By Carol Symes, University of Illinois Urbana-Champaign
In the course of the 20th century, Americans had become accustomed to their own brand of domesticated, often kitschy but also adorable medievalism, exemplified by medieval-themed restaurants, amusement parks, and Renaissance faires, not to mention Disney. Against the backdrop of medieval Americana, Mel Gibson’s 2004 film, The Passion of the Christ, revealed as an attempted continuation, albeit controversial, of a popular fascination with the medieval performance genre.
The Passion of the Christ
Mel Gibson’s The Passion of the Christ stands in stark contrast to the British rock opera Jesus Christ Superstar and the American folk musical Godspell, both of which premiered in 1971, and which presented the story of Jesus’s ministry and sacrifice as thoroughly edgy and up-to-date—and therefore, much closer to actual medieval theatrical practices, which always depicted Biblical events as everyday contemporary occurrences, not events of the distant past.
Gibson’s Passion was vaunted as a personal and collective act of cinematic atonement which, at the same time, capitalized on mass-marketed, maudlin, and thoroughly modern religiosity. The Passion of the Christ had poses based on Mannerist (early modern) paintings; a script based on the writings of an 18th century Ultramontane ecstatic called Anna Katharina Emmerich, performed entirely in ancient Latin and reconstructed Aramaic; and almost unwatchable violence worthy of Quentin Tarantino’s threat in Pulp Fiction to “get medieval”.
From a theatre historian’s perspective, the only truly medieval aspects of this film were its inclusion of Satan as a main character (cast as an androgynous but alluring woman) and an anti-Semitism so blatant that Jewish children literally turn into demons.
A Puzzling Success
The popularity of this film among American evangelicals, to whom it was explicitly marketed and who were responsible for its commercial success, has been the topic of much commentary and puzzlement, given Gibson’s fervent Catholicism. But, this speaks to its place within a long history of so-called medieval Passion play performance in middle America.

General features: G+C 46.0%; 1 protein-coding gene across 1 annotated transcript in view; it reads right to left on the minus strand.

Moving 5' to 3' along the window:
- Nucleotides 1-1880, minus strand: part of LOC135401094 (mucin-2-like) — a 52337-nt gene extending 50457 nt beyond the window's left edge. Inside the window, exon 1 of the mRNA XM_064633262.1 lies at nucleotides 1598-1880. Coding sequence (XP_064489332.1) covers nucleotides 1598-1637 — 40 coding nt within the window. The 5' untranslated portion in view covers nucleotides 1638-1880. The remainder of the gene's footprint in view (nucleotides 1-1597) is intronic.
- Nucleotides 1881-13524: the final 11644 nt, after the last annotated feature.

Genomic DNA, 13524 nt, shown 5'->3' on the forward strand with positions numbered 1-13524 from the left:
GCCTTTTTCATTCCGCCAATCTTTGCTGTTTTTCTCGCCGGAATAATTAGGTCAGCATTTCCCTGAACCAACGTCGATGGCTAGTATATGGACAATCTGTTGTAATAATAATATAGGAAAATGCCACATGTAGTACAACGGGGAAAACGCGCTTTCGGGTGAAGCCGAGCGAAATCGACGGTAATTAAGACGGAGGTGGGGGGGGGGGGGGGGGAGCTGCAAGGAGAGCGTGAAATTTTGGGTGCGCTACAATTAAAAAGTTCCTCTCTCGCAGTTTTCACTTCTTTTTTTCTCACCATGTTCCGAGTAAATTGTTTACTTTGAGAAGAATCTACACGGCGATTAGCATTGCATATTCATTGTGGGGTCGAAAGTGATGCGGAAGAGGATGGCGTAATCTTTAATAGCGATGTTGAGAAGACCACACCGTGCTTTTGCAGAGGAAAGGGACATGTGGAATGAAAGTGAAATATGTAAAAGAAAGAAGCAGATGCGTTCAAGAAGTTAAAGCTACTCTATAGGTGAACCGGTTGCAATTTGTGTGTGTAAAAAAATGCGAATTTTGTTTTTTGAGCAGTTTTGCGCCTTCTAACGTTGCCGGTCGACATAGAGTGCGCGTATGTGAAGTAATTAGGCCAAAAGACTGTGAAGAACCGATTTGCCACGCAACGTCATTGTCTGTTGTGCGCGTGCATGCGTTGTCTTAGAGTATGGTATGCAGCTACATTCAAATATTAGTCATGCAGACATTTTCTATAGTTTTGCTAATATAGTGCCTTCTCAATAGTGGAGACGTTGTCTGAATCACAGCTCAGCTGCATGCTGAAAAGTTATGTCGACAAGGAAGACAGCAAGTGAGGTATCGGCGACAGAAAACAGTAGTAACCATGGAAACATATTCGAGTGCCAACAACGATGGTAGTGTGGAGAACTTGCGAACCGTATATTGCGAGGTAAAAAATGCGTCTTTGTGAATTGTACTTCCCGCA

Its reception among Catholic communities was actually more mixed, not least because Gibson is well known to be a Sedevacantist, a term that derives from the Latin phrase sede vacante, meaning that ‘the see, or seat, of Saint Peter is vacant’. This sect holds the Second Vatican Council of the 1960s to be heretical, and the current papacy to be void of authority. Hence the textual, visual, and theological sources for the film are conspicuously not medieval but post-Tridentine.
This article comes directly from content in the video series The Medieval Legacy. Watch it now, on Wondrium.
Tolkien: Architect of Medieval Fantasy World
Coming back to the American, domesticated, kitschy medievalism, alongside this distinctly homegrown Middle Ages one can also place the rather different aesthetics and purposes of medievalism as represented by the popular British writers J. R. R. Tolkien and C. S. Lewis. Both of these Oxford scholars were architects of medieval fantasy worlds, and their mid-century writings enjoyed an extraordinary cinematic revival in the early decades of the 21st century.
But their medievalism was escapist and analytical, rather than earnest and naïve. Tolkien, especially, made a conscious turn—one might say retreat—to the Middle Ages after barely surviving the mechanized horrors of the First World War which killed, as he himself recalled, “all but one of my closest friends”.